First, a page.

The Kitchen at Poland Spring
(Pamphlet, Poland Spring and About There, 1903)

The Poland Creamery
(Pamphlet, Poland Spring and About There, 1903)

The Dining Room
at the Poland Spring House
(Pamphlet, Poland Spring House, 1908)

Hogs for the Poland Spring House
(Real Photo Postcard)

The Cuisine is, we feel free to say, because of the unvarying terms of praise accorded it, without a peer."
(Pamphlet, Poland Spring House, 1904)

"The kitchen is very commodious, well lighted and perfectly ventilated - a model of its kind - and guests are invited to apply at the Office at any hour of the day for a guide to conduct them through this department."
(Pamphlet, Poland Spring House, 1906)

In the inspection of the kitchen at the busy diner hour, the military precision and absence of confusion among the waiters and the kitchen help, suggested the the chef possesses the qualities of the general in an eminent degree.  The ladies of the party confirmed the impressions of those members who have a bacteriological twist that the kitchen of the Poland Spring House is no place to hunt for a microbe."
(The Sanitary Inspector, Vol X, No 3, June 1897)

"The original homestead, which occupied about 350 acres, has now been increased to over ten times that area, whereon the farms and gardens, the model barns, the fancy herds of thoroughbred Jerseys, Guernseys and Ayrshires, and the Dairy maintained at the highest possible standards to provide the tables at the Poland Spring House and Mansion House. Through their excellence of service, the cuisines of these hotels have attained an enviable reputation."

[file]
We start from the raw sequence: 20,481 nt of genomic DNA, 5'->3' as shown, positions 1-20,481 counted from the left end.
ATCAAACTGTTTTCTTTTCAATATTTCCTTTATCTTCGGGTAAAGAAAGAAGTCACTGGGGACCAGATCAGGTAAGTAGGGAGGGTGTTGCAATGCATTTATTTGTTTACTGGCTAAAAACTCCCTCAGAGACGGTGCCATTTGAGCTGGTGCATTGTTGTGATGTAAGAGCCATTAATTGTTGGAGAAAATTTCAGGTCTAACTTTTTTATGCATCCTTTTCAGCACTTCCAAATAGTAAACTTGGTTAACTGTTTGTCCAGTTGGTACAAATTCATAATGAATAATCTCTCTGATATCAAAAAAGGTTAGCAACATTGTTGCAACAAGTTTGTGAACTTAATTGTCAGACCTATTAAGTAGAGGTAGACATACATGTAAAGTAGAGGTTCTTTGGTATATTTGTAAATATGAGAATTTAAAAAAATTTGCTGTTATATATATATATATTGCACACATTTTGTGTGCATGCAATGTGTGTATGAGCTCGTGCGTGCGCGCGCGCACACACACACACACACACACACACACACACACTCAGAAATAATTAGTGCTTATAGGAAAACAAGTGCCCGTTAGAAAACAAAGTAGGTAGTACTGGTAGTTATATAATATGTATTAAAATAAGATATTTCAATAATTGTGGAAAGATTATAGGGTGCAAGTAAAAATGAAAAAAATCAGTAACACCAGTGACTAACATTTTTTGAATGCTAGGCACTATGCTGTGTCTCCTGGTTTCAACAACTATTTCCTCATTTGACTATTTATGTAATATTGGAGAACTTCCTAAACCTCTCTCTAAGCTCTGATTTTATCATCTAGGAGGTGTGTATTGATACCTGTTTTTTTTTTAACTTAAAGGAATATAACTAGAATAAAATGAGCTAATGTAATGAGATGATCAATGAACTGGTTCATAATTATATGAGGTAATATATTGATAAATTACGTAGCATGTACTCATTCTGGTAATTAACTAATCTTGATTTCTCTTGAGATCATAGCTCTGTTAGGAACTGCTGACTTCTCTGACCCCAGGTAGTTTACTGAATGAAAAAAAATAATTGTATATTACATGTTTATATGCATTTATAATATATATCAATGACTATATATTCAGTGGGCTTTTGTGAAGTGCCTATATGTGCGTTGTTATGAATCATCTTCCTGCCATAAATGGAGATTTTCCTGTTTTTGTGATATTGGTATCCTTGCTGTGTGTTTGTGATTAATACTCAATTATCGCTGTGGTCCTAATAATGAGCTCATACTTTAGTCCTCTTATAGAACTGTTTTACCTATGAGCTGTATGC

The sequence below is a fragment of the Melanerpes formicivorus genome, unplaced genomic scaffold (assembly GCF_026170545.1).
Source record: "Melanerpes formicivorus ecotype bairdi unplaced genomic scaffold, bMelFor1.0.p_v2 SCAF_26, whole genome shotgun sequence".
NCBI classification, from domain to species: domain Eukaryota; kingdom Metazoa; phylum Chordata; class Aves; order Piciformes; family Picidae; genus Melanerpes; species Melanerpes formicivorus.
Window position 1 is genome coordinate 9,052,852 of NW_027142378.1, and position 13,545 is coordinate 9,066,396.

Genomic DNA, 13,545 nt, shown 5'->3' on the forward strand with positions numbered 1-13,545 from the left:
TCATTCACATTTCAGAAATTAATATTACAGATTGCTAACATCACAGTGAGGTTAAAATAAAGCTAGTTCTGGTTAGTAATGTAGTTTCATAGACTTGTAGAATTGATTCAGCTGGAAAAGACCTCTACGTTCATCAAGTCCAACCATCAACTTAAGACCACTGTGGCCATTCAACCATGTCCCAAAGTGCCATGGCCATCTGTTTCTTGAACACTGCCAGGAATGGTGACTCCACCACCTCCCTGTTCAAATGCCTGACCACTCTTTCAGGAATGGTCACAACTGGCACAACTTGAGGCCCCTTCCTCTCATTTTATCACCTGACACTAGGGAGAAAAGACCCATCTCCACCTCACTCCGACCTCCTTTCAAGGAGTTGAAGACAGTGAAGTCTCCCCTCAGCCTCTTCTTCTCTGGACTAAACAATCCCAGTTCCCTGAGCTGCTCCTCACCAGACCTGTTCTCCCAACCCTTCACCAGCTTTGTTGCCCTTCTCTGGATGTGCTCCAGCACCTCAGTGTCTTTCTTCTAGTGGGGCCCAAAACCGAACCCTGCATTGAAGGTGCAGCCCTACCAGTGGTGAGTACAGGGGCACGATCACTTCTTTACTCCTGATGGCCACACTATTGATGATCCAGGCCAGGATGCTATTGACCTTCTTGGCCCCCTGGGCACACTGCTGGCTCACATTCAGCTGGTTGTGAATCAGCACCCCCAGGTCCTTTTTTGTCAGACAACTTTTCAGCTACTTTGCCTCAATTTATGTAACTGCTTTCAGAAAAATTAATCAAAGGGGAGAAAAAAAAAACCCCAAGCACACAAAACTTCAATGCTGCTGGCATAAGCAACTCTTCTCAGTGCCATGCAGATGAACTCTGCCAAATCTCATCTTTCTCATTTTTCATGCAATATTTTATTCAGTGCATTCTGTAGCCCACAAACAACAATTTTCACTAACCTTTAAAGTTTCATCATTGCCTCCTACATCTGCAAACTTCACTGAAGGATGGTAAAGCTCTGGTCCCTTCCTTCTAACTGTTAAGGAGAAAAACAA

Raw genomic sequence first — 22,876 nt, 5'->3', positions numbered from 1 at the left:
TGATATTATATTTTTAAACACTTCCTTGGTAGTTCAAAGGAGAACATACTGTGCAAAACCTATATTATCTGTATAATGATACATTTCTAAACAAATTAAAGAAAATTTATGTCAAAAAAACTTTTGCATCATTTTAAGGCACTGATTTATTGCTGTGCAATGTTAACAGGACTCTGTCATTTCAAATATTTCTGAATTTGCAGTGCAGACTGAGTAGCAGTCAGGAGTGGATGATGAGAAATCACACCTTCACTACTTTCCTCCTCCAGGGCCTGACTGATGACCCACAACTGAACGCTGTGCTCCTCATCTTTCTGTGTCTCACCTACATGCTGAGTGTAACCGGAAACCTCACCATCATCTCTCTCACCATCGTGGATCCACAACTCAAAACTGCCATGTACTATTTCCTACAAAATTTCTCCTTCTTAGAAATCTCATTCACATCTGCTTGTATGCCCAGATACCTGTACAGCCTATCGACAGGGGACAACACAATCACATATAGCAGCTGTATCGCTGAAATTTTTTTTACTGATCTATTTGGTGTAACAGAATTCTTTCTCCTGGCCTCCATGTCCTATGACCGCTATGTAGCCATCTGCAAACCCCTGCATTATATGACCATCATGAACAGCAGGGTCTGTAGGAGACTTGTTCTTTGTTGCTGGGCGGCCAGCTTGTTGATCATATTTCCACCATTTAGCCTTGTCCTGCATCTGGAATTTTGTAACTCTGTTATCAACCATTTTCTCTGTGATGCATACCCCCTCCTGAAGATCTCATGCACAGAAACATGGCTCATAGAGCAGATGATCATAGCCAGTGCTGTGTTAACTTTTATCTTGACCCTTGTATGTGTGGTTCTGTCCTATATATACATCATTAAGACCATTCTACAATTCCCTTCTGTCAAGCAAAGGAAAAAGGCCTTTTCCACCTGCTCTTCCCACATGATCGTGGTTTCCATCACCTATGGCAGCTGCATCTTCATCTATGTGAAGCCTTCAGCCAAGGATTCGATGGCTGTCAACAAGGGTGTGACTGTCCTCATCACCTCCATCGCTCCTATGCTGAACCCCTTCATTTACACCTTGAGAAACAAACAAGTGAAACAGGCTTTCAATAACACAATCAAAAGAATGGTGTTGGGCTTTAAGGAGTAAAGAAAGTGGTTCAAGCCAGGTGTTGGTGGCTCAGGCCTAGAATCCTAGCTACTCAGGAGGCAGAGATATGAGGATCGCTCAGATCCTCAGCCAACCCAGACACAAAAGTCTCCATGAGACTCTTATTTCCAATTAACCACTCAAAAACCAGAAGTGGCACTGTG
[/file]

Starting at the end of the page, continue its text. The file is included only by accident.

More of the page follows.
(Pamphlet, Mansion House, ca. 1913)

"The corps of [kitchen] employees is under the active personal attention of Mr. Alvan B. Ricker, and guests are at liberty to enter at all times and watch the ever-interesting process of preparing and serving an elaborate menu."
(Poland Water Book, ca. 1905)

"A 500-acre farm and a 125-acre kitchen garden supplied produce to the hotel. Peas alone occupied 5 acres, and the farm and garden also had 3,000 tomato plants and grew cucumbers, cabbage, beets, lettuce, Swiss chard, and radishes by the ton. A hotel dairy farm kept 100 milk cows as well as other herds. Additionally, the hotel purchased produce from Shaker farms in the vicinity. The Shakers kept Rhode Island Red hens, which supplied eggs and poultry, and they also raised 250 hogs for the hotel."
(Poland Water Book, ca. 1905)

Poland Spring House Menu Cover
Sunday, Sept. 28, 1884
Look Inside

Meals at the Poland Spring House were a lavish affair, comprised of numerous courses as was the custom of the day. The menu for Sunday, September 28, 1884 offers the following choices: 3 Soups, Fish, 3 Boiled Meats, 5 Roasts, 4 Cold Dishes, 4 Entrees, 10 Vegetables, 11 Relishes, 4 Pastries, 12 Desserts, plus Tea and Coffee. (!) 

Meals were served as a "Table-d'Hote", a set menu at a set price. Breakfast was served from 7:00 to 9:00, Dinner from 1:00 to 2:30, and Tea from 6:00 to 8:00. Children and servants were served Breakfast at 8:30, Dinner at 12:00, and Tea at 5:30. Sundays were evidently more leisurely at Poland Spring, with Breakfast from 8:00 to 9:30 and Dinner from 1:30 to 3:00.